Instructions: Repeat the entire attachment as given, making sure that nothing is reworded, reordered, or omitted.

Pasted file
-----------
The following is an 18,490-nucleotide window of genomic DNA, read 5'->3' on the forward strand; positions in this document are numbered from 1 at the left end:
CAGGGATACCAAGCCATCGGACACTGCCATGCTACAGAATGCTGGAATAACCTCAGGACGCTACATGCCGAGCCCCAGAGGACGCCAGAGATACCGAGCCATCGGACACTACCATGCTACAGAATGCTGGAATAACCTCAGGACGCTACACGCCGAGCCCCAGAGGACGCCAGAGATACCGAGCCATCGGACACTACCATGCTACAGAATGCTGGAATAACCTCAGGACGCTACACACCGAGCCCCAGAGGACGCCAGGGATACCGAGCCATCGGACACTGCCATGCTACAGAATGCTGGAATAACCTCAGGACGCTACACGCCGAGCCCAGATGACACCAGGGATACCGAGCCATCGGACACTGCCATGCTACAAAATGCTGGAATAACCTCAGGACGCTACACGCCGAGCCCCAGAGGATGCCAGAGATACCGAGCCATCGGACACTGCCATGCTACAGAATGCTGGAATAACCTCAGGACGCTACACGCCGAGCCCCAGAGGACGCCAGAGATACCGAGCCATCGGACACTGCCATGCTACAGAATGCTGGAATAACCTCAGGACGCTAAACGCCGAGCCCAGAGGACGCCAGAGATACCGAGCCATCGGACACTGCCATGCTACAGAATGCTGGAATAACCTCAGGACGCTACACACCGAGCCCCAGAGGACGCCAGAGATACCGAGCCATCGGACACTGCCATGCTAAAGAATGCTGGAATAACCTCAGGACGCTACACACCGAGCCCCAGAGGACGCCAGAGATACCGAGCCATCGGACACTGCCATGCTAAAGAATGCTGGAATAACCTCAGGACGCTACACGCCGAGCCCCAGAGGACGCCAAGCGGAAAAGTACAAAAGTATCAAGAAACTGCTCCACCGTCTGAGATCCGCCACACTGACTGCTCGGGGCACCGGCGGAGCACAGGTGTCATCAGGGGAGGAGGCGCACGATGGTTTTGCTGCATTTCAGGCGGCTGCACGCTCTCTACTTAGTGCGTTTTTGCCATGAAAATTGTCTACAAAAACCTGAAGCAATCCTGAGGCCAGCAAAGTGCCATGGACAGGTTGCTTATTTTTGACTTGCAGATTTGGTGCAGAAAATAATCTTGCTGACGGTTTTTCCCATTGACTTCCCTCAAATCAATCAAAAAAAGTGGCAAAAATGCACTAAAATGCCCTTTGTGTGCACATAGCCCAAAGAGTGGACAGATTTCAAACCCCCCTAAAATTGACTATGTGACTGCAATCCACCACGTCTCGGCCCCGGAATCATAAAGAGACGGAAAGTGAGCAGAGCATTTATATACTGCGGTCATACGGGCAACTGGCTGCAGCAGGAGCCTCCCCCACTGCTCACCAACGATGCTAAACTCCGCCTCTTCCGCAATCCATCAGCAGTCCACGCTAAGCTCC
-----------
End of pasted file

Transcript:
The following is an 18,490-nucleotide window of genomic DNA, read 5'->3' on the forward strand; positions in this document are numbered from 1 at the left end:
CAGGGATACCAAGCCATCGGACACTGCCATGCTACAGAATGCTGGAATAACCTCAGGACGCTACATGCCGAGCCCCAGAGGACGCCAGAGATACCGAGCCATCGGACACTACCATGCTACAGAATGCTGGAATAACCTCAGGACGCTACACGCCGAGCCCCAGAGGACGCCAGAGATACCGAGCCATCGGACACTACCATGCTACAGAATGCTGGAATAACCTCAGGACGCTACACACCGAGCCCCAGAGGACGCCAGGGATACCGAGCCATCGGACACTGCCATGCTACAGAATGCTGGAATAACCTCAGGACGCTACACGCCGAGCCCAGATGACACCAGGGATACCGAGCCATCGGACACTGCCATGCTACAAAATGCTGGAATAACCTCAGGACGCTACACGCCGAGCCCCAGAGGATGCCAGAGATACCGAGCCATCGGACACTGCCATGCTACAGAATGCTGGAATAACCTCAGGACGCTACACGCCGAGCCCCAGAGGACGCCAGAGATACCGAGCCATCGGACACTGCCATGCTACAGAATGCTGGAATAACCTCAGGACGCTAAACGCCGAGCCCAGAGGACGCCAGAGATACCGAGCCATCGGACACTGCCATGCTACAGAATGCTGGAATAACCTCAGGACGCTACACACCGAGCCCCAGAGGACGCCAGAGATACCGAGCCATCGGACACTGCCATGCTAAAGAATGCTGGAATAACCTCAGGACGCTACACACCGAGCCCCAGAGGACGCCAGAGATACCGAGCCATCGGACACTGCCATGCTAAAGAATGCTGGAATAACCTCAGGACGCTACACGCCGAGCCCCAGAGGACGCCAAGCGGAAAAGTACAAAAGTATCAAGAAACTGCTCCACCGTCTGAGATCCGCCACACTGACTGCTCGGGGCACCGGCGGAGCACAGGTGTCATCAGGGGAGGAGGCGCACGATGGTTTTGCTGCATTTCAGGCGGCTGCACGCTCTCTACTTAGTGCGTTTTTGCCATGAAAATTGTCTACAAAAACCTGAAGCAATCCTGAGGCCAGCAAAGTGCCATGGACAGGTTGCTTATTTTTGACTTGCAGATTTGGTGCAGAAAATAATCTTGCTGACGGTTTTTCCCATTGACTTCCCTCAAATCAATCAAAAAAAGTGGCAAAAATGCACTAAAATGCCCTTTGTGTGCACATAGCCCAAAGAGTGGACAGATTTCAAACCCCCCTAAAATTGACTATGTGACTGCAATCCACCACGTCTCGGCCCCGGAATCATAAAGAGACGGAAAGTGAGCAGAGCATTTATATACTGCGGTCATACGGGCAACTGGCTGCAGCAGGAGCCTCCCCCACTGCTCACCAACGATGCTAAACTCCGCCTCTTCCGCAATCCATCAGCAGTCCACGCTAAGCTCC